Kilimanjaro: The Long Walk Down Continues

Author’s note: This post is part of a series on my recent trip and climb of Mount Kilimanjaro, to read all posts click here

“I prefer physical exhaustion over mental fatigue any day”. – Clotilde Hesme

After a three-hour sleep, it was time to get up, eat and continue down to the final base camp of the trip. The last thing I felt like doing was walking more yet I wanted to get down to a warmer place and closer to the end. My left leg were quite swollen which would eventually make my left knee throb the entire four hours down and for days after the hike.  But I was determined to go. The thought of getting back to our hotel with a hot shower, a normal bed and alas a glass or two of wine kept me moving.

Descending Kilimanjaro

We had been incredibly fortunate to have had amazing weather the entire seven days on the hike. We never faced rain, the sky was clear affording us spectacular views of the peak and the valley below, and most important of all, it wasn’t too cold on our ascent to the summit. The only cloudy weather we had occurred during our descent down. It was gray and overcast but really it wasn’t bad at all compared to what it could be.

Descending Kilimanjaro

Descending Kilimanjaro

Descending Kilimanjaro

I didn’t talk much at this point because I was a little bit grumpy.  Normally I am quite the conversationalist but looking back I realize that I was just plain exhausted. Despite being called the “Energizer Bunny” on the trip, my batteries were all out. Instead, I kept to myself putting one foot in front of the other and occasionally stopping to take a photograph.

It was still stunning scenery and I was amazed by how much it varied depending on altitude and where you were on the massive mountain. The vegetation also was truly fascinating and unique.

Descending Kilimanjaro

Descending Kilimanjaro

Descending Kilimanjaro

Our original plan was to climb back down to Mkewa Camp (10,170 ft/3,1000m) where we would have a short walk the next day to the gate but we didn’t make it that far given the varying speeds of our group. Instead, we went to a closer camp for the night called “Millennial Camp” where we would finally get a full night’s sleep before heading out the next morning.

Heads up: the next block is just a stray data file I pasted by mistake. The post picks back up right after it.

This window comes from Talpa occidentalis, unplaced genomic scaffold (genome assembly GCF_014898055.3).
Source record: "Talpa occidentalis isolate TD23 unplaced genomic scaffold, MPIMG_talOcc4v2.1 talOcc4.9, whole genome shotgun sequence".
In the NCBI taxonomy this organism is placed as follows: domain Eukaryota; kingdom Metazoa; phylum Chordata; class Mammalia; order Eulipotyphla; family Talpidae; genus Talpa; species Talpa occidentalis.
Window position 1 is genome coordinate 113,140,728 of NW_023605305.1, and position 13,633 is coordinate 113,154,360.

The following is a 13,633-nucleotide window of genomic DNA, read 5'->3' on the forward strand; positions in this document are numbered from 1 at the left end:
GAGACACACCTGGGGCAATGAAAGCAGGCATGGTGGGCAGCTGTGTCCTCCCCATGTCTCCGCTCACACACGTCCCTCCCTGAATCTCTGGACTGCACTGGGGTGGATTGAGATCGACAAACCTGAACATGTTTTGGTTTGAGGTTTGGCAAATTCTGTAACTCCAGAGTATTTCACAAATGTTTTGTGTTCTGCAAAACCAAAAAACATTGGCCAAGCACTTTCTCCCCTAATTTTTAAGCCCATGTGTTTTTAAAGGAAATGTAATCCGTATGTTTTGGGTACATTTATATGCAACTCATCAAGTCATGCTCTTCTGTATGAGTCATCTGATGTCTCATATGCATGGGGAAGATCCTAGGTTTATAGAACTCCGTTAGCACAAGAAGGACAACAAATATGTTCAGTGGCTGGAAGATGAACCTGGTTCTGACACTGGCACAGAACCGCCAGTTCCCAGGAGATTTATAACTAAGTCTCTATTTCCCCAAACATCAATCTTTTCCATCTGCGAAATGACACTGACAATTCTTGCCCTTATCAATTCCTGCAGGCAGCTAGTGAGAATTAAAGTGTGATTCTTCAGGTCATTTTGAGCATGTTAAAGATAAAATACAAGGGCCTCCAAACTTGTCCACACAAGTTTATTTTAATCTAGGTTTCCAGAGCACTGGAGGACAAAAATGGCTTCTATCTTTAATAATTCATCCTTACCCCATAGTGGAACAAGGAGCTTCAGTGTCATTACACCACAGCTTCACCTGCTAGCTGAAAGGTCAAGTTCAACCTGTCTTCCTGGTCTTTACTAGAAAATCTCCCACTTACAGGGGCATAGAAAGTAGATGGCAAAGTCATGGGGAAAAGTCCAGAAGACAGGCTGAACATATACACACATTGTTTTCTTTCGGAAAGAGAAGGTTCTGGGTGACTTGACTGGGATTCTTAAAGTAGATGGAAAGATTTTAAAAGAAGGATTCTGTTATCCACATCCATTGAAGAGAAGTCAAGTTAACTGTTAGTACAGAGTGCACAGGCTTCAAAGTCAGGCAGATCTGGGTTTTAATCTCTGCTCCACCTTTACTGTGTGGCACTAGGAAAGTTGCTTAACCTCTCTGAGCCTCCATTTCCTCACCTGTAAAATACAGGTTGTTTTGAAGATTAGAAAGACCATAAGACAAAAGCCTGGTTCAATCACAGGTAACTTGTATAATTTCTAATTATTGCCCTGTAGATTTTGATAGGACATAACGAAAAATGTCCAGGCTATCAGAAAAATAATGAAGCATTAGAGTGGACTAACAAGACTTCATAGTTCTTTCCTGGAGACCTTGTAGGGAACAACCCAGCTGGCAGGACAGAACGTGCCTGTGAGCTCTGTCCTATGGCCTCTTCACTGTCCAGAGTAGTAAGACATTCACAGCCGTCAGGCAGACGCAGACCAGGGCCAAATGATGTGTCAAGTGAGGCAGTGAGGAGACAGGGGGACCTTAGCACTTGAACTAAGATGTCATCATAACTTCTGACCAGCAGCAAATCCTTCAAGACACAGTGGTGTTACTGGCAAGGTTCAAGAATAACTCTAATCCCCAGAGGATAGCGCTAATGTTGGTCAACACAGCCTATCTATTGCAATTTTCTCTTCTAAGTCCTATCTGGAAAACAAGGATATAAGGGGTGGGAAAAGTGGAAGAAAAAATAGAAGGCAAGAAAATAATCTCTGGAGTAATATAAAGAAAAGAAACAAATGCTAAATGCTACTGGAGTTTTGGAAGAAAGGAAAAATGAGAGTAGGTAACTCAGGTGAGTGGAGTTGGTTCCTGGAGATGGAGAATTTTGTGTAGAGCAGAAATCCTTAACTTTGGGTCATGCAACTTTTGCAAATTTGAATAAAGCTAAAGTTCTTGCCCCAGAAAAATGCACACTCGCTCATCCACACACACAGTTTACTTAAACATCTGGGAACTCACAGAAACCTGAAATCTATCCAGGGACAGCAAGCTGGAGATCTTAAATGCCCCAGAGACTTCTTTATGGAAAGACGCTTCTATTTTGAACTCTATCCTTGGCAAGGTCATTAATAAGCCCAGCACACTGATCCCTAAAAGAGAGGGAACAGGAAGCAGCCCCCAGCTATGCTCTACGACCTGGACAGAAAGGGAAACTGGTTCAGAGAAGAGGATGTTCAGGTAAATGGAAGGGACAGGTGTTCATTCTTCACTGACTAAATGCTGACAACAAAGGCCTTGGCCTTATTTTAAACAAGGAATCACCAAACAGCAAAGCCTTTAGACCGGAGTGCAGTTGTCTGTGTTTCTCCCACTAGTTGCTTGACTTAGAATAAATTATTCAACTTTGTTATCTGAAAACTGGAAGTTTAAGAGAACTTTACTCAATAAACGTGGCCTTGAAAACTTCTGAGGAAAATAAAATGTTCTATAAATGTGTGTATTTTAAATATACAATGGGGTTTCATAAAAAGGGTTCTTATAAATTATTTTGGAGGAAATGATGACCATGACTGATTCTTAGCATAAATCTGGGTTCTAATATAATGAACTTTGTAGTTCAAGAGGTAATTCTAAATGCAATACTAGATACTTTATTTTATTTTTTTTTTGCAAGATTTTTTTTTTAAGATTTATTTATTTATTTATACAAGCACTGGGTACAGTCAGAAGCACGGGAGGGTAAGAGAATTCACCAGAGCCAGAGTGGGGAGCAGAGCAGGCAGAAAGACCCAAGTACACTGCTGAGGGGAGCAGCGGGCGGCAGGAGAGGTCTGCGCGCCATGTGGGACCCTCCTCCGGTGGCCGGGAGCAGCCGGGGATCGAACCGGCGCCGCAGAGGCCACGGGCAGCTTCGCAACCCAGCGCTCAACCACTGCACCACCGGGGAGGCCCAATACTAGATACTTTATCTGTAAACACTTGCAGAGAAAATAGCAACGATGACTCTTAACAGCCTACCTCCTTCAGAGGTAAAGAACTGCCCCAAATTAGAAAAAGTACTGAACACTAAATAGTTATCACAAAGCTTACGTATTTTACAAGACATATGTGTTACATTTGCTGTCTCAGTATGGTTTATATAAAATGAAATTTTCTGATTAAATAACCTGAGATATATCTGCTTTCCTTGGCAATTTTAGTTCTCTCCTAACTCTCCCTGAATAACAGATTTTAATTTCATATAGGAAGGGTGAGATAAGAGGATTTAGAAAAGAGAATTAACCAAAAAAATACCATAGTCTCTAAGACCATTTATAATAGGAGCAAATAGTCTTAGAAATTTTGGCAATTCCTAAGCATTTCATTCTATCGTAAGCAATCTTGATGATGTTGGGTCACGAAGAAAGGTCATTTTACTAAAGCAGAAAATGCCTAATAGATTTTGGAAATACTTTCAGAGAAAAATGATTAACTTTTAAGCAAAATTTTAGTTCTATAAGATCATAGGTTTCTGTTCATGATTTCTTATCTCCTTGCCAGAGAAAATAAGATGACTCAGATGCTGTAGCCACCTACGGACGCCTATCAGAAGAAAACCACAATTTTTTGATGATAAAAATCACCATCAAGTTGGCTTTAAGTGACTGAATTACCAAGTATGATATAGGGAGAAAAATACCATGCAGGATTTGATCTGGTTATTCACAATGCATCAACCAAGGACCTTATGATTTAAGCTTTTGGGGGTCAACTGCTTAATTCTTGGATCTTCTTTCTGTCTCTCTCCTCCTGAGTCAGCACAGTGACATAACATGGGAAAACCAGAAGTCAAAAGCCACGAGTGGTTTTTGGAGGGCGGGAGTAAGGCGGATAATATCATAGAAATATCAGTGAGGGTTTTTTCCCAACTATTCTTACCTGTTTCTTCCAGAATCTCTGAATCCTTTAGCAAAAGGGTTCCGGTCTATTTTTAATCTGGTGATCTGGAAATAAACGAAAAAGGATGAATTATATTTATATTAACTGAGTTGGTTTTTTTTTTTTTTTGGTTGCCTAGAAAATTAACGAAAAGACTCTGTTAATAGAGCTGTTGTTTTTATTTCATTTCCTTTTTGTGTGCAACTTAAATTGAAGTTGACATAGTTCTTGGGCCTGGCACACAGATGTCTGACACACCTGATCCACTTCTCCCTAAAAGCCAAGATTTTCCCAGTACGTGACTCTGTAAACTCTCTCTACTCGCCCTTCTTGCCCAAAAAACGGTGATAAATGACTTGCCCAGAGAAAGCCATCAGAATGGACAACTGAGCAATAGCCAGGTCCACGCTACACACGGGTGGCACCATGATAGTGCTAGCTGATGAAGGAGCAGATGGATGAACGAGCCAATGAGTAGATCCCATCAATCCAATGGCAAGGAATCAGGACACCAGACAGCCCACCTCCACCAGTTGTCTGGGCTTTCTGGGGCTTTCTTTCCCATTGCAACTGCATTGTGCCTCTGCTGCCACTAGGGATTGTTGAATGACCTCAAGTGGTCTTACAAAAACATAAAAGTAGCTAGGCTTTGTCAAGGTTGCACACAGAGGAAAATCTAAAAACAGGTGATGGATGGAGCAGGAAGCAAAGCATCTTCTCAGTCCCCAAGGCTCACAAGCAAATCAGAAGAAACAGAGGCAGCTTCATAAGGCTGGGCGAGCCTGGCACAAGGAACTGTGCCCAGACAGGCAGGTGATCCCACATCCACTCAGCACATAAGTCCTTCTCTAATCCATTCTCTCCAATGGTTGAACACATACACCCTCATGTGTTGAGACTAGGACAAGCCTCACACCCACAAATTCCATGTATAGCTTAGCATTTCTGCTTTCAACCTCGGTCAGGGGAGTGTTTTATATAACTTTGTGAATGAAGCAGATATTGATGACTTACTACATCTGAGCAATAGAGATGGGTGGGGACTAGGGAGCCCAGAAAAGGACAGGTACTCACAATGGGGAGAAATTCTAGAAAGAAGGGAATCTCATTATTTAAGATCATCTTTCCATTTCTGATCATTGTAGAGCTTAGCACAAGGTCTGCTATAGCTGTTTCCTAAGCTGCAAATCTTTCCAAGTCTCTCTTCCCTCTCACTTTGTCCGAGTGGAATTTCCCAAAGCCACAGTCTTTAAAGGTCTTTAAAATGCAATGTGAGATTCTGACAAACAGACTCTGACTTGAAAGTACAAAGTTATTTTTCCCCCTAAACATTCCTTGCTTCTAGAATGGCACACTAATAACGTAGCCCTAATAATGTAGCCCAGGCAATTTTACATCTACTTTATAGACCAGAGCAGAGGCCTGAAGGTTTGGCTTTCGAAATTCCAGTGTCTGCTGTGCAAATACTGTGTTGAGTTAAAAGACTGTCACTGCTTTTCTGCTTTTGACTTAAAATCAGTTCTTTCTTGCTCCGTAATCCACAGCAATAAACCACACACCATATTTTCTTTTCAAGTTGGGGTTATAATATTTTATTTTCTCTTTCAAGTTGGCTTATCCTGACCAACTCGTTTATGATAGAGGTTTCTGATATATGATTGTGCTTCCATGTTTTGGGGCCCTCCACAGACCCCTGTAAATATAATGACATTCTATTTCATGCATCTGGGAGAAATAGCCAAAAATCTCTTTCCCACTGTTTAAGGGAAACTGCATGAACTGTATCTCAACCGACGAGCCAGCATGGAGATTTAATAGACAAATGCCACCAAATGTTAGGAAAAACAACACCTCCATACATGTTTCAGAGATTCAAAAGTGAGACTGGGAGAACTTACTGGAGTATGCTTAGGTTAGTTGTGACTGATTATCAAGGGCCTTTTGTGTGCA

I desperately wanted to go the entire way to the gate and get back to our hotel but it just wasn’t going to happen. We would have to spend one more night on the mountain (my least favorite part–sleeping in a tent on the rocky ground in the cold). For me, that last night was the worst as I was mentally and physically done. I just wanted to be inside on a real bed. Knowing how close we were to the gate and having to spend one more night in a tent without a shower for six days was grueling.

Descending Kilimanjaro

Descending Kilimanjaro

Descending Kilimanjaro

Our last night on the mountain

At least I wasn’t sick and being transported down in this contraption below. We saw a man who was deathly sick and strapped up inside one of these contraptions. It did not look the list bit fun but the other alternative was far worse of course.

Descending Kilimanjaro

This cart is used to bring down people who need medical attention. I can’t imagine how painful it would be to be pulled down on such a rocky trail.

One more long, cold night. But at least the view was good. I watched the sun set on the mountain for one last time from my tent and went fitfully asleep. I realized that I wasn’t sure if I would want to sleep in a tent again any time soon.


View of our accomplishment



  1. Pingback: Kilimanjaro: The Long Walk Down Continues | redemmersblog

  2. I’m sorry you were grumpy but am happy to read someone else was too, ha ha. After hiking the Inka Trail last year I was a monster! Inside, I managed to contain myself. But still I swear. I have never felt so foul in my life. I thought it was just me!
    I’m still debating on whether or not I want to hike Kili too. You’re posts are helpful!

    • Ha Ha I did the Inca Trail too years ago. I enjoyed it but my knees hurt a lot there due to the stone stairs! Kili is amazing. I loved it. It is long though as it takes 6 or 7 days and by the end I was just done. I wanted a shower and a good night sleep on a real bed. 🙂 It is an amazing experience though!

      • You never quite look at stairs the same again, after the Inka trail, do you? 6-7 days is a long time. But I hear it’s better for altitude acclimation.
        I’m still undecided on Kili. My body rebels at high altitude and am not sure I want to suffer again, ha ha. I rocked the Inka trail and my body held out awesome-aside from the effects of altitude-I’m still trying to decide if hiking Kili is more about stroking my ego or for purer reasons 😉

      • Yes, the altitude acclimatization on Kili is much much better than the Ina Trail as you start so high there. South America is the only place I’ve felt altitude before and I believe it is because it is so high and there is no time to acclimatize. In Bolivia, you land at over 13,000 feet!

  3. Pingback: Kilimanjaro: The Long Walk Down Continues | nz

  4. I appreciate that you shared your true feelings about your experience – that no matter how wonderful and amazing, there are negatives and all is not rosy! I’ll bet you had dreams of that upcoming wine…

    • Ha Ha! Yes so true! Nothing is easy right. Just like life! 🙂 That first glass of wine was amazing as was the shower and finally washing my hair.

  5. This series was so fascinating Nicole and so very inspiring! It is difficult for me to fathom accomplishing such a trek, but more so with a bum knee. You are one heck of a woman! 🙂

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